Oil Ministry's proposal to privatise biggest oil field upsets union: Report

The petroleum ministry's proposal to give away ONGC's biggest oil and gas fields to foreign companies has met with strong resistance from the officers union of the company, which has said that the government should empower and give the company a level-playing field rather than giving away its prime assets to the private sector on a platter.
ONGC Gas fields (File Photo)
ONGC Gas fields (File Photo)

New Delhi

The Association of Scientific & Technical Offices of ONGC petitioned Oil Minister Hardeep Singh Puri against a proposal put by Amar Nath, additional secretary (exploration) in the Ministry of Petroleum and Natural Gas, for giving away 60 per cent stake and operatorship of Mumbai High and Bassein & Satellite (B&S) offshore assets to international partners for raising output.
The union, which represents ONGC's 17,000 officers, said the company and its employees are completely aligned with the government objective of raising domestic production to cut imports, and for this to happen ONGC should be given the same fiscal and regulatory regime as the private sector enjoys for exploring and producing oil and gas.
The government-dictated below market price gas price fixation for ONGC fields should be reviewed to make production from smaller and remote fields viable, it wrote to Puri on November 11. Also, ONGC should be given freedom to market small pools of natural gas which in the present price regime are unviable.
Statutory clearances and authorities for ONGC need to be optimised and procedural aspects rejigged to help the firm take faster decisions.
Farming out stake in "existing fields shall not yield the desired results of enhancing domestic production, instead it will provide a level playing field and empower ONGC to further enhance productivity," the union wrote.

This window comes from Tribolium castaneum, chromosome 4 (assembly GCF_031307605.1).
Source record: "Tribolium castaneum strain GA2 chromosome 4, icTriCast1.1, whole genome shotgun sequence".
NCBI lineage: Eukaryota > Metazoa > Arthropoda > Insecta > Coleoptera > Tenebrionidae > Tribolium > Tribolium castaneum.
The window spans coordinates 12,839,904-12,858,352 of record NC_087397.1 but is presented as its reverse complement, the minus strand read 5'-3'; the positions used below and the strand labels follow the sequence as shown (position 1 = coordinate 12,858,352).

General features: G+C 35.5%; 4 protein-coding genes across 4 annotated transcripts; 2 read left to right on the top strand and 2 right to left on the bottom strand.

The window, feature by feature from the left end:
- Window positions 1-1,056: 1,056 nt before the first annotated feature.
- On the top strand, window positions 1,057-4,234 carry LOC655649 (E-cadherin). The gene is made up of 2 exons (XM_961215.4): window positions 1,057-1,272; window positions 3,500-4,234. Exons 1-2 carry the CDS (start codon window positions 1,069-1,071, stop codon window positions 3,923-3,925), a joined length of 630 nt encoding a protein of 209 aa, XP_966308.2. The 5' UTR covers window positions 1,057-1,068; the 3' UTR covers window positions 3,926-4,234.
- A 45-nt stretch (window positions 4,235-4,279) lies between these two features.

"We would therefore request you that handing over producing fields on a platter to the private operator will not be successful and therefore, in our opinion, should not be pursued," it added.
It said exploration of oil and gas is a highly risky endeavour were very few like to participate. "This is evident from the tepid response to the bids invited under OALP (bid rounds), where only ONGC and to some extent OIL are the only bidders."
Private and foreign operators are unwilling to take the risk of investing millions of dollars in surveying and drilling wells to establish reserves. They instead want to enter into established fields.
"The private operators most probably are giving priority to commercial aspects, the prevailing business climate and therefore may not be taking the risk that ONGC is willing to take," the union wrote.
The data of the last 3 years shows that ONGC has been consistently drilling more than 100 exploratory wells every year even when the international crude prices had hit an all-time low. During the low price regime most of the international and private E&P companies had stopped their exploratory plans and had drastically reduced their development investments.
"ONGC, however, bucked the trend and continued to aggressively invest in exploration and development activities," it said, adding private exploration and production (E&P) companies have been very quick to give up fields with falling commercial returns.

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